Q: Tell us about the Ann Arbor DDA?

The Downtown Development Authority is one of about 300 DDAs in the state of Michigan. All DDAs have the same mandate, which is to collect incremental amounts of new taxes from new development and recycle it back into downtown improvements, like sidewalks, parking and so forth, with the goal of making it an attractive place for the private sector to reinvest dollars. We want business to thrive so that the building owners build new buildings or improve current buildings. We work to enable the private sector to do what they do well. The Ann Arbor DDA has been around for a couple of decades. We’re known for taking over the parking system, but what’s not as well known is that we’re the ones tending to the sidewalks, trees, lights, etc.

We are an infrastructure-centered agency, but we also do planning. We try to promote our businesses through some marketing efforts. We do a number of things all related to our mission of encouraging the private sector.

We work hard to create an environment where businesses can thrive and prosper. As someone noted recently, we are the easel; the local businesses are the art.

Q: Looking now specifically at retail, what are you seeing?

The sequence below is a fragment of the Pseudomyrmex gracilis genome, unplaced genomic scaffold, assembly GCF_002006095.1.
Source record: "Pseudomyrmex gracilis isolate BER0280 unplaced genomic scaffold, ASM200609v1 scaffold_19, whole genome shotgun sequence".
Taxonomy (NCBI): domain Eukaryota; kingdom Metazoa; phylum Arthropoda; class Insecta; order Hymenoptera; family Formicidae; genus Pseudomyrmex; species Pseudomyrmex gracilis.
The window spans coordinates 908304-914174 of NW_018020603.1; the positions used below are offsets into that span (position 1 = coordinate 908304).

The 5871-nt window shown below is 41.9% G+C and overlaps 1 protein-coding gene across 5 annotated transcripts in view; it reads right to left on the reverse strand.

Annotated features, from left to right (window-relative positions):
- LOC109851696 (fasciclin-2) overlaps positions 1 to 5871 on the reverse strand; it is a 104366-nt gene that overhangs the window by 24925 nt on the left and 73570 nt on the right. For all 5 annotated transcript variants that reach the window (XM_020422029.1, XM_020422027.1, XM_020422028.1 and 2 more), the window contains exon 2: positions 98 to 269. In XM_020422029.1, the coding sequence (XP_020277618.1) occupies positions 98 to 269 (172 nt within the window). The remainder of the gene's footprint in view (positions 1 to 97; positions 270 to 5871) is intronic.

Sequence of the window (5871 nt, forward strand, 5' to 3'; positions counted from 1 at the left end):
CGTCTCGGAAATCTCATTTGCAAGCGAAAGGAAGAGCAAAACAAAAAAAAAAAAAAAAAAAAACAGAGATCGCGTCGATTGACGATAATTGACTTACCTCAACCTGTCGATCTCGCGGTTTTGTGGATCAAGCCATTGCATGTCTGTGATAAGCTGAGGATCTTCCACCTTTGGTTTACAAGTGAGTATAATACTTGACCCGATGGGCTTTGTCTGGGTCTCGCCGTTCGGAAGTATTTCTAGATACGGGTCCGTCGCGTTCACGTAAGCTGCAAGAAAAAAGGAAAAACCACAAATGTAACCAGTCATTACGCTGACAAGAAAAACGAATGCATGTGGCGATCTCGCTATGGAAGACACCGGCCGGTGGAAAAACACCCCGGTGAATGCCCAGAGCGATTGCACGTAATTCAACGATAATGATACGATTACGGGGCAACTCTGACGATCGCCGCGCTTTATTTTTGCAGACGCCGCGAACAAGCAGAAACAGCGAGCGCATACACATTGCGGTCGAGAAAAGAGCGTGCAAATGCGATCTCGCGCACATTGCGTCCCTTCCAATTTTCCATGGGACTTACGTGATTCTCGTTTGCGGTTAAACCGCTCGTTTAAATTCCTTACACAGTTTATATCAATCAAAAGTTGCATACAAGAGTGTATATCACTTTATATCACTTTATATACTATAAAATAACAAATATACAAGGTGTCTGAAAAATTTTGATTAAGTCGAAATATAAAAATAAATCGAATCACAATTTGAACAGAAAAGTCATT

I’m on the board of the International Downtown Association and I go to the conferences and across the country. Whether it’s a big city or a little city, the litmus test of the success of a downtown is how well your retail is doing, because it’s so hard to do retail.

Retail is hard for a few reasons. One, the profit margins are relatively small and two, American shopping habits have been changing over time. First it was strip malls, and then big regional malls and now it’s online shopping. It’s difficult in the face of that competition to make sure you’ve got something that people want. It can be particularly difficult for independent retailers, a type of retailing that we are all hoping will continue to do well in our downtown. Retailing is the place where some of the most creative, hardworking and skillful people are doing business.

Q: So what can we expect for the future of retail in the Ann Arbor area?